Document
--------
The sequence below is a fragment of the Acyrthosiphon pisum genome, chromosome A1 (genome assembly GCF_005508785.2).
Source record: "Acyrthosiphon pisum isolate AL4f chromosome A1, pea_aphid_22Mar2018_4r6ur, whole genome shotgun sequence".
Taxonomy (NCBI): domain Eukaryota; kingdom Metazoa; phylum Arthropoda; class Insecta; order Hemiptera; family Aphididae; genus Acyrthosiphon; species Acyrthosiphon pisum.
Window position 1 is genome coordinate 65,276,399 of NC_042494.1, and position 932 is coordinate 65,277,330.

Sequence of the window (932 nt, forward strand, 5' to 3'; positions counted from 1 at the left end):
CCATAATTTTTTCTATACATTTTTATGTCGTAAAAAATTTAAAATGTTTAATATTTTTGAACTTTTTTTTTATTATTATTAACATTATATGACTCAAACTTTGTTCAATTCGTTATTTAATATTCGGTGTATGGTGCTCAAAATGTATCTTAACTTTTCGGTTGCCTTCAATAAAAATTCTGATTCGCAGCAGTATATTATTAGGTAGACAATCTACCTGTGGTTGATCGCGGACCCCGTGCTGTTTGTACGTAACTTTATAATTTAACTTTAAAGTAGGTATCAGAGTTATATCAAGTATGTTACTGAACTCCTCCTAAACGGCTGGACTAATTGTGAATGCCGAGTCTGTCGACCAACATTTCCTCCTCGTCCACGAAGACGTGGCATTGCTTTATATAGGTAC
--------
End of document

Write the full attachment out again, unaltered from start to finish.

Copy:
The sequence below is a fragment of the Acyrthosiphon pisum genome, chromosome A1 (genome assembly GCF_005508785.2).
Source record: "Acyrthosiphon pisum isolate AL4f chromosome A1, pea_aphid_22Mar2018_4r6ur, whole genome shotgun sequence".
Taxonomy (NCBI): domain Eukaryota; kingdom Metazoa; phylum Arthropoda; class Insecta; order Hemiptera; family Aphididae; genus Acyrthosiphon; species Acyrthosiphon pisum.
Window position 1 is genome coordinate 65,276,399 of NC_042494.1, and position 932 is coordinate 65,277,330.

Sequence of the window (932 nt, forward strand, 5' to 3'; positions counted from 1 at the left end):
CCATAATTTTTTCTATACATTTTTATGTCGTAAAAAATTTAAAATGTTTAATATTTTTGAACTTTTTTTTTATTATTATTAACATTATATGACTCAAACTTTGTTCAATTCGTTATTTAATATTCGGTGTATGGTGCTCAAAATGTATCTTAACTTTTCGGTTGCCTTCAATAAAAATTCTGATTCGCAGCAGTATATTATTAGGTAGACAATCTACCTGTGGTTGATCGCGGACCCCGTGCTGTTTGTACGTAACTTTATAATTTAACTTTAAAGTAGGTATCAGAGTTATATCAAGTATGTTACTGAACTCCTCCTAAACGGCTGGACTAATTGTGAATGCCGAGTCTGTCGACCAACATTTCCTCCTCGTCCACGAAGACGTGGCATTGCTTTATATAGGTAC